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Five Reasons Why Apple’s Ping Will Fail: “Jobsbook”? – No Thanks

September 3, 2010 Leave a comment

Recently Apple debuted its own social networking platform built into iTunes, which it’s calling “Ping.”  As per every Apple release, its devotees are hailing it as the second coming of sliced bread.  Elsewhere, Ben Parr of Mashable is heralding it as the “last nail in the coffin for MySpace“.

Ping Overview Image courtesy Apple

I’m not all that excited and here’s why:

Been There:  The idea of a community built into a commerce platform has been done before.  Amazon.com has long had a social networking component built around the sale of movies, music and books.  The lack of novelty means they have to make up for it with functionality and thus far they’re falling far short.

Censorship/Content Limitations:  If your favorite band (or TV show, or movie) isn’t on iTunes (or added to Ping) – you’re S.O.L.  That means fans of the Beatles, for example, will get to share … nothing (thanks to talentless whackjob and perennial buzzkill, Yoko Ono).  What about fans of bands that are no longer active, but still have a library of content (like one of my favs: Audioslave).

At the time when the independent music scene is EXPLODING (and video content is on its way: how, for example would Ping allow fans of “Auto-Tune the News” to engage?), Apple is building a castle on a foundation of sand.  This is all to say nothing of Steve Jobs insistence on backwards/Victorian content limitations (ie no porn despite it being a multi-billion dollar industry, and apparently no visual depictions of great Modernist literature either).

Anemic Basis for Community:  Granted they’re important to our social interactions, but music, movies, TV shows and books aren’t the end-all, be-all of social interaction.  In fact,  music and movies have been on the way down for some time, as video games have been on the rise.  That’s to say nothing of all the other content types around which people coalesce on social networking sites.  Aside from reviews, there seems to be no way to contribute original content(?)

revenues_02-08 via Ars Technica

Exclusive vs. Inclusive:  Part of Apple’s business model is excluding people and locking down its tech and software with proprietary limitations.  In the social networking world, that’s a prescription for failure.  People want to connect.  Now.  Ping is limited to desktop use with iTunes, or mobile use with Apple products.  That means anyone with a mobile device other than an iPhone/iPad is excluded (which is the majority of the mobile device market).

#attfail: One can imagine Ping users becoming just as frustrated as Twitter users given the inability of AT&T to keep up with demand caused by iPhones and iPads – now they’re adding even more incentive to use wireless service which will further tax an already troubled network.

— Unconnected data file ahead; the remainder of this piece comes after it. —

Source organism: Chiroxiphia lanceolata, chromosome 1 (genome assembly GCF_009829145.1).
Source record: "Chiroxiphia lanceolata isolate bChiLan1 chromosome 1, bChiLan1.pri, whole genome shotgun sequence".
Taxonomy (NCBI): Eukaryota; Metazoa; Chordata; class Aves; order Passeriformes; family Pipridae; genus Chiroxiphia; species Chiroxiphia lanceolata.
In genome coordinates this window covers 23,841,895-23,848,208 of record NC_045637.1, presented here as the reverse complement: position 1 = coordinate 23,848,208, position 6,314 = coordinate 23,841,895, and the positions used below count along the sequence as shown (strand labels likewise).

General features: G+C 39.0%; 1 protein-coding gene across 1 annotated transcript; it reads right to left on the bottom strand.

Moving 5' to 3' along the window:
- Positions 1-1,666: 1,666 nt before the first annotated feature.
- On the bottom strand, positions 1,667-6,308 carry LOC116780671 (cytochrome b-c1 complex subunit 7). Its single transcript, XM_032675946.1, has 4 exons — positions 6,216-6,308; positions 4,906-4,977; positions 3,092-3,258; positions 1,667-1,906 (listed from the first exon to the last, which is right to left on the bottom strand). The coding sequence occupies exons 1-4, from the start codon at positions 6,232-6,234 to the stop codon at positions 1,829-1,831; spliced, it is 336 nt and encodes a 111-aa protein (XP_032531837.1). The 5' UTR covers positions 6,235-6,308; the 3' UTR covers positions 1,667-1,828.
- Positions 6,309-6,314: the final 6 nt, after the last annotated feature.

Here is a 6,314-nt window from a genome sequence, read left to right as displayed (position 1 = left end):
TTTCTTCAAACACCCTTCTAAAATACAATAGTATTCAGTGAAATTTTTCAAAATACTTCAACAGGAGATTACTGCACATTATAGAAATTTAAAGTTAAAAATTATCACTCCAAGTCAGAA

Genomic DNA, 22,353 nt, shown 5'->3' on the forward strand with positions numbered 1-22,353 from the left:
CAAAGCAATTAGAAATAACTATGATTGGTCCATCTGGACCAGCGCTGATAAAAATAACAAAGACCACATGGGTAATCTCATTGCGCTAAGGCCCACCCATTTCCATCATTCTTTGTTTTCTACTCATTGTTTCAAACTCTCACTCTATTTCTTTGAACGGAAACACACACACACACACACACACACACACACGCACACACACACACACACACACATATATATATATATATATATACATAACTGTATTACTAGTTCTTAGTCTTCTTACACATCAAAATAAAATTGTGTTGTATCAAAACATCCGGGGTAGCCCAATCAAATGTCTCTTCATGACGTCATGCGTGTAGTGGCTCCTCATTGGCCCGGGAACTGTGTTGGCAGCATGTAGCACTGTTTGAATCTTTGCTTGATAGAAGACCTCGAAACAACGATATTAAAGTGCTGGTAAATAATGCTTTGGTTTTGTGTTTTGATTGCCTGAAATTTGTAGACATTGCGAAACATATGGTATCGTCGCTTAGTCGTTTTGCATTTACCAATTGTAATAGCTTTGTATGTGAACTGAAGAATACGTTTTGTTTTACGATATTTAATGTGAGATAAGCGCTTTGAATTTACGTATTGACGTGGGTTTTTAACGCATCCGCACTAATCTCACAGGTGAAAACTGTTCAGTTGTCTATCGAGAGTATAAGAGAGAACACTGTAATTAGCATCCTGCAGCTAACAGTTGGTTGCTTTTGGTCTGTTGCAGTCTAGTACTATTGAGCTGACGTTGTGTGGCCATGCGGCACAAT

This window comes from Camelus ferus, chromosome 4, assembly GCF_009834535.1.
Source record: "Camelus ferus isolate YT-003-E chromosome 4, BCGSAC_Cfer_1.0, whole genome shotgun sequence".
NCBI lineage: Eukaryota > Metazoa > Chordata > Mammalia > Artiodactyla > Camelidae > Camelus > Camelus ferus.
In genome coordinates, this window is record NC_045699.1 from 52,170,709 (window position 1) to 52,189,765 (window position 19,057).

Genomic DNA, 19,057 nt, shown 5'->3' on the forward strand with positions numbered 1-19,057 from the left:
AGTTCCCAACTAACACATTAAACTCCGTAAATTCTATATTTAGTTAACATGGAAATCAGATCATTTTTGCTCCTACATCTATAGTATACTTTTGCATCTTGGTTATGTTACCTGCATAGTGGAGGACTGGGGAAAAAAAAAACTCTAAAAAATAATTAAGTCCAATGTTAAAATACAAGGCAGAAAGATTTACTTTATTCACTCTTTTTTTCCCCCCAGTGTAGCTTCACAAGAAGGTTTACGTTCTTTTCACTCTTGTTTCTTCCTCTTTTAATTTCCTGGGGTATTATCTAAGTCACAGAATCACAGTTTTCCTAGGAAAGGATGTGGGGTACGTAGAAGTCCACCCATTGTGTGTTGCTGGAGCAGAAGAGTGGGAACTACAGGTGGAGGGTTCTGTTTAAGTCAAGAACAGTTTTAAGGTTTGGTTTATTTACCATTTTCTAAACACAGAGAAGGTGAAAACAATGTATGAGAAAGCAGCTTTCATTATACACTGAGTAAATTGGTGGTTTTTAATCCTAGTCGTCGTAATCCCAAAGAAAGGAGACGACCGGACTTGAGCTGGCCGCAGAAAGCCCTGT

I tried it out earlier and here’s a few specific problems with it:

  1. In your profile, it only lets you choose THREE (3) genres that you like.  Seriously.  (Jobs is taking this censorship thing to the limit.  To which I say “c’mon fhqwhgads”).
  2. I can’t follow some of my favorite bands.  Seriously.  “They Might be Giants” isn’t available.  Nor is “Green Day.”
  3. As I write this – my profile photo is STILL in the process of being approved.  I assume this is because they send every single one to Steve Jobs personally so he can make sure they’re not “indecent” or appealing to “prurient interests” or something lame like that.
  4. Either the search tool sucks, or the number of artists represented is pitiful.  Searches for artists I know for a fact have content on iTunes come up empty.  I also see no place to create content (in the way of bands to follow if indeed that’s how they’re generated).

Update: To add insult to injury, JobsBook… err Ping is already coming under fire for being full of spam.

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Online Reputation Management for Crowd-Sourcing Platforms: Cleaning up After the “Bewildered Herd”

September 3, 2010 2 comments

As the Web 2.0 model has shifted to content being generated by users (often referred to as “crowdsourcing”) as opposed to administrators, it’s presented a somewhat novel problem of proofing the contributions of the masses.

The “Bewildered Herd” is a term attributed to Walter Lippmann who is one of the early scholars of journalism and public relations.  Lippmann’s contention was that the public was essentially too inept to govern itself and needed to have smart people make up its mind for it in order for society to function.  To wit:

“The public must be put in its place, so that it may exercise its own powers, but no less and perhaps even more, so that each of us may live free of the trampling and the roar of a bewildered herd.”
(Walter Lippmann, Public Opinion, 1922)

Crowdsourcing (originated by Jeff Howe of Wired) is explained by Clay Shirky below:

On the whole, user-generated contributions are amazingly effective and have accomplished a powerful amount of the work in building the Internet.  There are, though, occasionally problems.  Here are some of the sites I try to watch regularly for inaccuracies and misinformation:

Which crowdsourcing sites do you monitor for inaccuracies?

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